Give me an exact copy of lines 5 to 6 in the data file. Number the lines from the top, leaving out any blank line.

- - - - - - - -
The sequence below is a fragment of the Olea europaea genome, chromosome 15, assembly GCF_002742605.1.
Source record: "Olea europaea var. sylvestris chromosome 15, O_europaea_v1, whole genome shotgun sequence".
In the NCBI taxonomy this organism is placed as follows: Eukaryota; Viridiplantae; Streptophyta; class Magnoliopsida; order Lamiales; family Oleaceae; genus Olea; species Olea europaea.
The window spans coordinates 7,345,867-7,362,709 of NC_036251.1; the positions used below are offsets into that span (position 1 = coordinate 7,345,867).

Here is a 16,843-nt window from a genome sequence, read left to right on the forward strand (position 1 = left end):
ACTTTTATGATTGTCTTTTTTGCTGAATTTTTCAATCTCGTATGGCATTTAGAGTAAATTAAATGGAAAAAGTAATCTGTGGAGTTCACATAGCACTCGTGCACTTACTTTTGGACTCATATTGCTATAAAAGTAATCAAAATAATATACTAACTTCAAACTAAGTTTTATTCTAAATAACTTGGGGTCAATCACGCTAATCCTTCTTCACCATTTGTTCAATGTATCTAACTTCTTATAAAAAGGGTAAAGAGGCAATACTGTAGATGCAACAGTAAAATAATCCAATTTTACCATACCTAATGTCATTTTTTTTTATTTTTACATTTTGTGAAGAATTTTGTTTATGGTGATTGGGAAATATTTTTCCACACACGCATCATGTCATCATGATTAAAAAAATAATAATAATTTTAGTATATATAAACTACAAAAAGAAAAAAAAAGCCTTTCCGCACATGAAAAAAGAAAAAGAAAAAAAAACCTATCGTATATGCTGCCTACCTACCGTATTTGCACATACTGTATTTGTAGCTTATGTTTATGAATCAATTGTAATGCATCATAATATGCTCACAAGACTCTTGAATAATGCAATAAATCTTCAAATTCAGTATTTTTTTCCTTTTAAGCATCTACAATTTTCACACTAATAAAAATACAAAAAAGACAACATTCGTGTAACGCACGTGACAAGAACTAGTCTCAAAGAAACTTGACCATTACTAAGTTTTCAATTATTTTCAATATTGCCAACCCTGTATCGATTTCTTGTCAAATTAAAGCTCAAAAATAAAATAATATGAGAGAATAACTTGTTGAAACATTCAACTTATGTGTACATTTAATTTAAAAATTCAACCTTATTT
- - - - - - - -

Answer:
Here is a 16,843-nt window from a genome sequence, read left to right on the forward strand (position 1 = left end):
ACTTTTATGATTGTCTTTTTTGCTGAATTTTTCAATCTCGTATGGCATTTAGAGTAAATTAAATGGAAAAAGTAATCTGTGGAGTTCACATAGCACTCGTGCACTTACTTTTGGACTCATATTGCTATAAAAGTAATCAAAATAATATACTAACTTCAAACTAAGTTTTATTCTAAATAACTTGGGGTCAATCACGCTAATCCTTCTTCACCATTTGTTCAATGTATCTAACTTCTTATAAAAAGGGTAAAGAGGCAATACTGTAGATGCAACAGTAAAATAATCCAATTTTACCATACCTAATGTCATTTTTTTTTATTTTTACATTTTGTGAAGAATTTTGTTTATGGTGATTGGGAAATATTTTTCCACACACGCATCATGTCATCATGATTAAAAAAATAATAATAATTTTAGTATATATAAACTACAAAAAGAAAAAAAAAGCCTTTCCGCACATGAAAAAAGAAAAAGAAAAAAAAACCTATCGTATATGCTGCCTACCTACCGTATTTGCACATACTGTATTTGTAGCTTATGTTTATGAATCAATTGTAATGCATCATAATATGCTCACAAGACTCTTGAATAATGCAATAAATCTTCAAATTCAGTATTTTTTTCCTTTTAAGCATCTACAATTTTCACACTAATAAAAATACAAAAAAGACAACATTCGTGTAACGCACGTGACAAGAACTAGTCTCAAAGAAACTTGACCATTACTAAGTTTTCAATTATTTTCAATATTGCCAACCCTGTATCGATTTCTTGTCAAATTAAAGCTCAAAAATAAAATAATATGAGAGAATAACTTGTTGAAACATTCAACTTATGTGTACATTTAATTTAAAAATTCAACCTTATTT